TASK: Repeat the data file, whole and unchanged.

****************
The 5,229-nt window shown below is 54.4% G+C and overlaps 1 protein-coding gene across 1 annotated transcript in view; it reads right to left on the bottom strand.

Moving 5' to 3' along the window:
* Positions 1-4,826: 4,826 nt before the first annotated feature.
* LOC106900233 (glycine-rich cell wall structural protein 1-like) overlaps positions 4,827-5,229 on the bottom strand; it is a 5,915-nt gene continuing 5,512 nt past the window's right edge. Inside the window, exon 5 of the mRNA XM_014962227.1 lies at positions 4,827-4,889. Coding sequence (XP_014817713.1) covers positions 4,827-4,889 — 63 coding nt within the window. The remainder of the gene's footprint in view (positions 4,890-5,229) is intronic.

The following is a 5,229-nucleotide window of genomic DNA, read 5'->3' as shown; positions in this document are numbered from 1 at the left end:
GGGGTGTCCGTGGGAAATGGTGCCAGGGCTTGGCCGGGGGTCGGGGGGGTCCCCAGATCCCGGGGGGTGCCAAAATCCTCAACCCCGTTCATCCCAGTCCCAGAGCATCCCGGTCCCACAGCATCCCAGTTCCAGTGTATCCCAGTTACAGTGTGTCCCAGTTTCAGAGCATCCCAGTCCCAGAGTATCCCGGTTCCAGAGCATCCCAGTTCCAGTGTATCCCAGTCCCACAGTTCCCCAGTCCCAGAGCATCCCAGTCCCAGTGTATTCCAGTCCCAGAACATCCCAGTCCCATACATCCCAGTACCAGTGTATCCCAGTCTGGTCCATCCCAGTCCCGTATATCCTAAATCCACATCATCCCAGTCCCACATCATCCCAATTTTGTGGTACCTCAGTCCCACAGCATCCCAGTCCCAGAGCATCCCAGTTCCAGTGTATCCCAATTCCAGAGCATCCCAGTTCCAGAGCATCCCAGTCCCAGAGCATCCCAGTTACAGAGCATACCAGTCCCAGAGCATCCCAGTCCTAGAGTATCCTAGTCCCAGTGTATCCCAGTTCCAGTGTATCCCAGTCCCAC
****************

The 5,229-nt window shown below is 54.4% G+C and overlaps 1 protein-coding gene across 1 annotated transcript in view; it reads right to left on the bottom strand.

Moving 5' to 3' along the window:
* Positions 1-4,826: 4,826 nt before the first annotated feature.
* LOC106900233 (glycine-rich cell wall structural protein 1-like) overlaps positions 4,827-5,229 on the bottom strand; it is a 5,915-nt gene continuing 5,512 nt past the window's right edge. Inside the window, exon 5 of the mRNA XM_014962227.1 lies at positions 4,827-4,889. Coding sequence (XP_014817713.1) covers positions 4,827-4,889 — 63 coding nt within the window. The remainder of the gene's footprint in view (positions 4,890-5,229) is intronic.

The following is a 5,229-nucleotide window of genomic DNA, read 5'->3' as shown; positions in this document are numbered from 1 at the left end:
GGGGTGTCCGTGGGAAATGGTGCCAGGGCTTGGCCGGGGGTCGGGGGGGTCCCCAGATCCCGGGGGGTGCCAAAATCCTCAACCCCGTTCATCCCAGTCCCAGAGCATCCCGGTCCCACAGCATCCCAGTTCCAGTGTATCCCAGTTACAGTGTGTCCCAGTTTCAGAGCATCCCAGTCCCAGAGTATCCCGGTTCCAGAGCATCCCAGTTCCAGTGTATCCCAGTCCCACAGTTCCCCAGTCCCAGAGCATCCCAGTCCCAGTGTATTCCAGTCCCAGAACATCCCAGTCCCATACATCCCAGTACCAGTGTATCCCAGTCTGGTCCATCCCAGTCCCGTATATCCTAAATCCACATCATCCCAGTCCCACATCATCCCAATTTTGTGGTACCTCAGTCCCACAGCATCCCAGTCCCAGAGCATCCCAGTTCCAGTGTATCCCAATTCCAGAGCATCCCAGTTCCAGAGCATCCCAGTCCCAGAGCATCCCAGTTACAGAGCATACCAGTCCCAGAGCATCCCAGTCCTAGAGTATCCTAGTCCCAGTGTATCCCAGTTCCAGTGTATCCCAGTCCCAC